It’s no big news that most of us have kept a secret at one point or another! There are plenty of reasons why we do it. Perhaps for privacy or protection’s sake; maybe it’s the fear of being judged, or even to preserve a relationship – whatever it is, hiding the so-called skeletons is not always a good idea.
Take this family, for instance. The parents had agreed not to disclose the fact that their children were donor-conceived and, as a result, went 5 years without speaking to one of their daughters.
Parents never told their children that they were donor-conceived
Image credits: Adam Greig (not the actual photo)
Woman does a secret DNA test and discovers that her dad isn’t actually hers, which results in her estranging herself from the whole family
Image credits: Mike Mozart (not the actual photo)
Image credits: Askar Abayev (not the actual photo)
Image source: GeneticConfusionThro
“AITA for telling my sister it’s her own fault she’s alienated from the family?” – this web user took to one of Reddit’s most judgmental communities, asking its members if she’s indeed a jerk for holding her sibling responsible for estranging herself from the whole family over secret DNA test results. The post managed to garner over 11K upvotes as well as 1.2K comments discussing this delicate matter.
Everybody knows that family is one of the most valuable things there is in life. You get emotional support and a sense of belonging, share a bunch of rad memories, experience unconditional love — you name it.
However, nothing is perfect, and even the most seemingly healthy bonds can experience downfalls. When it comes to parents per se, the majority of us view them as these divine beings that can do no wrong, so whenever a lie gets uncovered, there’s a chance that it will erode an incredibly vital element: trust.
Yes, perhaps pondering the need to lay all the cards out on the table about your kids’ origin stories or deciding how and when you should disclose the fact that they’re adopted (or, like in this story’s case – donor-conceived) is a delicate matter that needs a careful approach. Each family has its own way of tackling such situations; however, it’s nonetheless crucial to understand the risks of keeping this information from your offspring. Yet if we were to talk about this story in particular, what happened to the author’s sister is solely her responsibility!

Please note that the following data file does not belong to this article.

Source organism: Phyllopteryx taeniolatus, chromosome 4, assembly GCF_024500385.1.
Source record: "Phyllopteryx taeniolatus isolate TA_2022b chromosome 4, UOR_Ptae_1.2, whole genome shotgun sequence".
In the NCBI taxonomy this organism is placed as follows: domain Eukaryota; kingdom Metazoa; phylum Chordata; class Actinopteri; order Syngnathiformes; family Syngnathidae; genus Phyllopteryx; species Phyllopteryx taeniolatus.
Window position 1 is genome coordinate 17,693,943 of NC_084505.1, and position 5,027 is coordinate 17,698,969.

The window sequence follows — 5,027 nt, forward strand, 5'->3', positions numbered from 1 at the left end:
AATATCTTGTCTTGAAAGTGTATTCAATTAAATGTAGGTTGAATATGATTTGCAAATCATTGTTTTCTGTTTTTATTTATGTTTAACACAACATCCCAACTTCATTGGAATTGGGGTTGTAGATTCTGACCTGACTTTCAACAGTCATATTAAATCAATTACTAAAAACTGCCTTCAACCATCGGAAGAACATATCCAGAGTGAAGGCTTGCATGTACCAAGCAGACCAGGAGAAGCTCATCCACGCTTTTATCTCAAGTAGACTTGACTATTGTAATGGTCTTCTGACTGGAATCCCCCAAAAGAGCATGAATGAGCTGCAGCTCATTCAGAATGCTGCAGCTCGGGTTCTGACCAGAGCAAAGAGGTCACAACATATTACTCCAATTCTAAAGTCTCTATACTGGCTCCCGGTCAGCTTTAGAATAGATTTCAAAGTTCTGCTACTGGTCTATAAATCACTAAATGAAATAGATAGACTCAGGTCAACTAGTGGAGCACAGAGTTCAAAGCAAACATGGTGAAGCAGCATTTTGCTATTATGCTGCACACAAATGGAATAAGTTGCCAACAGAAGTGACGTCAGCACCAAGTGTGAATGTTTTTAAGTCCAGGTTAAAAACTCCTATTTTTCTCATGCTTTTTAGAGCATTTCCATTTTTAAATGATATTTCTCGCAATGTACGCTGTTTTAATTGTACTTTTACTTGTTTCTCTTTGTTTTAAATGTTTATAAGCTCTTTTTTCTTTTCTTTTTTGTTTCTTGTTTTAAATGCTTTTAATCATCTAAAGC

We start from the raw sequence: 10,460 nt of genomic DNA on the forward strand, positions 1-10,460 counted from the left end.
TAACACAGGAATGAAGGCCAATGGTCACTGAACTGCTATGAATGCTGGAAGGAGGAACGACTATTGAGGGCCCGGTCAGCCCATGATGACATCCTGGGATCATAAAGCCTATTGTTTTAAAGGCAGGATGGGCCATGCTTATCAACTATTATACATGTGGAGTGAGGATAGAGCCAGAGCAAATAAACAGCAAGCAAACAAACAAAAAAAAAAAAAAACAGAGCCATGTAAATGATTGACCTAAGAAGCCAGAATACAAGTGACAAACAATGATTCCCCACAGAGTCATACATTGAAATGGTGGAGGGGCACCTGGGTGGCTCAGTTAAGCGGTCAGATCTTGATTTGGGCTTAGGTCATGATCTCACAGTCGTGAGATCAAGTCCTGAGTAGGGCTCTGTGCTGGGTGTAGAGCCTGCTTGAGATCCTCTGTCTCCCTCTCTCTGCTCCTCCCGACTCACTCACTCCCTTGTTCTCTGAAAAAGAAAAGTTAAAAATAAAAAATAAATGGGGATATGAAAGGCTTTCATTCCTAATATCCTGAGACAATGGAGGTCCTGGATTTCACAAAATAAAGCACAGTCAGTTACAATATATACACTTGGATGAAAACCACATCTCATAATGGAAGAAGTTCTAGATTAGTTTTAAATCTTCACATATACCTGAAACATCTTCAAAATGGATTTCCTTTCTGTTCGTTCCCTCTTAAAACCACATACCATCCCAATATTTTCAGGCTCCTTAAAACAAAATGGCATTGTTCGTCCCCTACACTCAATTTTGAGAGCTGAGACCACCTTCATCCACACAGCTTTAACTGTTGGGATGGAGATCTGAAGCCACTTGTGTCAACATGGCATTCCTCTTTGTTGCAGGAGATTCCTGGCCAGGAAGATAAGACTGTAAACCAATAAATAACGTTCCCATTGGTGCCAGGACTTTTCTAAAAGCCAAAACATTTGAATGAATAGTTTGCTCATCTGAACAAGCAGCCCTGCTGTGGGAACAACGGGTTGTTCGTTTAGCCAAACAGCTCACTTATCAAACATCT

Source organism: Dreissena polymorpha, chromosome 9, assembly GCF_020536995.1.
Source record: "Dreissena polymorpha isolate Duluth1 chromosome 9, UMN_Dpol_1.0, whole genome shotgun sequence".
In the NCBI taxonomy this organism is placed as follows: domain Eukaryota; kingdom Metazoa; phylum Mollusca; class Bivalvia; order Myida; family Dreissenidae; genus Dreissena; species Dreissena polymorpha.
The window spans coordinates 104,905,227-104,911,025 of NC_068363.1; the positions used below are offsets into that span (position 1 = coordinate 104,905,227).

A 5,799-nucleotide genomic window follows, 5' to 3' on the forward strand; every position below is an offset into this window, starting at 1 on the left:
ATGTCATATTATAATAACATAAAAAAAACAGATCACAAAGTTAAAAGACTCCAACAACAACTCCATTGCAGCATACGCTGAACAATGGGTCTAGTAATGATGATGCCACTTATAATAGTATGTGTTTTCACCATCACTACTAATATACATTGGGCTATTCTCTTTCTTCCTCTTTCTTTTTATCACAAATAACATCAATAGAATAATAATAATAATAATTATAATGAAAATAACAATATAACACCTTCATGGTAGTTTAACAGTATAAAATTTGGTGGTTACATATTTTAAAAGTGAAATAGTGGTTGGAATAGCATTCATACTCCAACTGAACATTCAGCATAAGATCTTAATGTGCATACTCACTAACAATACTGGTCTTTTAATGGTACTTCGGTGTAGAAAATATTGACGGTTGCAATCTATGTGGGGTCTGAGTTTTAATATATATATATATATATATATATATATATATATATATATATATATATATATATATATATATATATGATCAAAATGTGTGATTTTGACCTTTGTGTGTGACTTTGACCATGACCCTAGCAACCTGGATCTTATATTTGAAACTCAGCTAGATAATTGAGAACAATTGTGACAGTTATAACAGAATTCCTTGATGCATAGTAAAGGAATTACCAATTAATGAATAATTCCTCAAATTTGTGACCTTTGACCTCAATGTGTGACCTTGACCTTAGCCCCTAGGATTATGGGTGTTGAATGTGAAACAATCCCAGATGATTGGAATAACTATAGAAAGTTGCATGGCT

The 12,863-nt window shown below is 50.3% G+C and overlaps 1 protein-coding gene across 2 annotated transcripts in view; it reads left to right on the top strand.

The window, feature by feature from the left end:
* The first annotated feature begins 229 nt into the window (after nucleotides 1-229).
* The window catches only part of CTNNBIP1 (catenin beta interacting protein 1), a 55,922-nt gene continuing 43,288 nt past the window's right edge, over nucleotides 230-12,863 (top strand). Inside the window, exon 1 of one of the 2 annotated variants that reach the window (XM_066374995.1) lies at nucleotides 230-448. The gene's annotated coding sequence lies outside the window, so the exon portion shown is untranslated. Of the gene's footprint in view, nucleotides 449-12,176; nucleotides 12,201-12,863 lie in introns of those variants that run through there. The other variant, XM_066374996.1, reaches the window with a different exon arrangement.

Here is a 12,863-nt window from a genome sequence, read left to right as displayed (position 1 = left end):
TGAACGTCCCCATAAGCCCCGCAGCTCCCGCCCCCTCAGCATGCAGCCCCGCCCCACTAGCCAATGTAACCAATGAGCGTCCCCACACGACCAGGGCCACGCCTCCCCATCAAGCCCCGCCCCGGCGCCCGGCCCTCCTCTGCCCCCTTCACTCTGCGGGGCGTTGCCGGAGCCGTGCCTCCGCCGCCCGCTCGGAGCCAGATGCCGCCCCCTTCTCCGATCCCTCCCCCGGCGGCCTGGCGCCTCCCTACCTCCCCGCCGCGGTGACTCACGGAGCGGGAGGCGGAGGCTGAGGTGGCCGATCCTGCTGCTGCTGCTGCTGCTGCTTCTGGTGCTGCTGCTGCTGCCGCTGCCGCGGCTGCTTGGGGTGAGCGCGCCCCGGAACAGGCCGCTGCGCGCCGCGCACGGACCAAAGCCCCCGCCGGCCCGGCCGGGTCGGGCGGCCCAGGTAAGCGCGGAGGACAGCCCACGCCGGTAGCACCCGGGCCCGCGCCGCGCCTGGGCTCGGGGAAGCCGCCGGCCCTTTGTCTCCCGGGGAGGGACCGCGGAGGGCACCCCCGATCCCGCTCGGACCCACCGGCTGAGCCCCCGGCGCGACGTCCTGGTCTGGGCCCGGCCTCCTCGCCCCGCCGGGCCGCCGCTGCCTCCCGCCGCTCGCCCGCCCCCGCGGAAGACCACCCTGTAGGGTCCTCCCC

Blasting the family for robbing her of the last several years that she decided to go no-contact without explaining anything to anyone, not even her siblings, is a very extreme measure, the consequences of which could’ve been avoided if she had only brought up the odd DNA test results to her folks and not disappeared completely off the radar.
Of course, the parents are also at fault for not disclosing the donor conception sooner – but I think we can all agree that the original poster was not, in fact, a jerk for telling her sister that she’s the one responsible for alienating herself from the family.
5 years later, she learns the truth and blasts her family for robbing her of that time but gets shut down by her sibling
Image credits: Dương Nhân (not the actual photo)
Considering the sensitive nature of the subject, Bored Panda decided to reach out to a psychotherapist, Juna Brookes, for additional insight and commentary. First things first, we pondered if it’s ever OK to keep a secret, to which Juna said: “Yes, and we do it often. Human beings do not ever prefer talking about something that they are not proud of or something which could potentially make them feel bad about themselves.”
We then wondered about our expert’s opinion on parents not disclosing to their children that they were donor-conceived/adopted: “I think it would be wise for the parents to disclose that information at the right time at the round circle of the family, even though the outcome might be challenging to start with for all parties.”
BP also invited Juna to share her take on the author’s sister who decided to cut off her entire family over the DNA test results: “She could have some time and space to think and reflect, but hiding from her feelings and keeping the family in the unknown was not a wise move for her and not fair to others.”
Last but certainly not least, the woman added: “People can withdraw, be angry, scared, hide, or run away, and these are their natural defense mechanisms, but if people learn to communicate clearly as adults to each other, they can avoid a lot of pain and hurt caused.”
Anywho, now that we’ve discussed the story, what is your take on the whole situation?